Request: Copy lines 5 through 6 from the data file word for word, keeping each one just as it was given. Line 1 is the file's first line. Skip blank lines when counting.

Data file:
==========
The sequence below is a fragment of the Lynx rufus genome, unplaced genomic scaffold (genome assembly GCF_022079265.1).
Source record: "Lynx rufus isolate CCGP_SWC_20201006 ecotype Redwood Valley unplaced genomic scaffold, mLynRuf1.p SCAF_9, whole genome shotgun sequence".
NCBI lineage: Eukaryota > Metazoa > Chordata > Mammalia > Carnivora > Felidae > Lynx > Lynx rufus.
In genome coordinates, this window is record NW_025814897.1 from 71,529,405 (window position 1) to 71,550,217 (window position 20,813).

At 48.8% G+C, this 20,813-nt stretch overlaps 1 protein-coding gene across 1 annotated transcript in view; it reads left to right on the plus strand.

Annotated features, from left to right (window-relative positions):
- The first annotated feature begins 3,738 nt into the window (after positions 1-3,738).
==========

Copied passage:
At 48.8% G+C, this 20,813-nt stretch overlaps 1 protein-coding gene across 1 annotated transcript in view; it reads left to right on the plus strand.

Annotated features, from left to right (window-relative positions):